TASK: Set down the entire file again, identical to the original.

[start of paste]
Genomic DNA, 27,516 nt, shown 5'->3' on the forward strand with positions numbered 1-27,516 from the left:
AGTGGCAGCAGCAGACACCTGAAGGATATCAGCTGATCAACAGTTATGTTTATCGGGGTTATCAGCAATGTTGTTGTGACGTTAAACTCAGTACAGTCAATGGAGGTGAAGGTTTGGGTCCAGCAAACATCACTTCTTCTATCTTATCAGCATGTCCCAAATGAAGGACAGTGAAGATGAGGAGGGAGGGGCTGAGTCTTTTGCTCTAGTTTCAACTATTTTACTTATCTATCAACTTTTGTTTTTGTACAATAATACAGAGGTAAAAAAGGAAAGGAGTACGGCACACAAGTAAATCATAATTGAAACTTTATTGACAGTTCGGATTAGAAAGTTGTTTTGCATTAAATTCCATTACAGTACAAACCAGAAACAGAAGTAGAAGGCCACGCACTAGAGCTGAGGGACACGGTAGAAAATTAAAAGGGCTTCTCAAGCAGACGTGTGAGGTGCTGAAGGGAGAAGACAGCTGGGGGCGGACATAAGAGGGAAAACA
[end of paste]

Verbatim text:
Genomic DNA, 27,516 nt, shown 5'->3' on the forward strand with positions numbered 1-27,516 from the left:
AGTGGCAGCAGCAGACACCTGAAGGATATCAGCTGATCAACAGTTATGTTTATCGGGGTTATCAGCAATGTTGTTGTGACGTTAAACTCAGTACAGTCAATGGAGGTGAAGGTTTGGGTCCAGCAAACATCACTTCTTCTATCTTATCAGCATGTCCCAAATGAAGGACAGTGAAGATGAGGAGGGAGGGGCTGAGTCTTTTGCTCTAGTTTCAACTATTTTACTTATCTATCAACTTTTGTTTTTGTACAATAATACAGAGGTAAAAAAGGAAAGGAGTACGGCACACAAGTAAATCATAATTGAAACTTTATTGACAGTTCGGATTAGAAAGTTGTTTTGCATTAAATTCCATTACAGTACAAACCAGAAACAGAAGTAGAAGGCCACGCACTAGAGCTGAGGGACACGGTAGAAAATTAAAAGGGCTTCTCAAGCAGACGTGTGAGGTGCTGAAGGGAGAAGACAGCTGGGGGCGGACATAAGAGGGAAAACA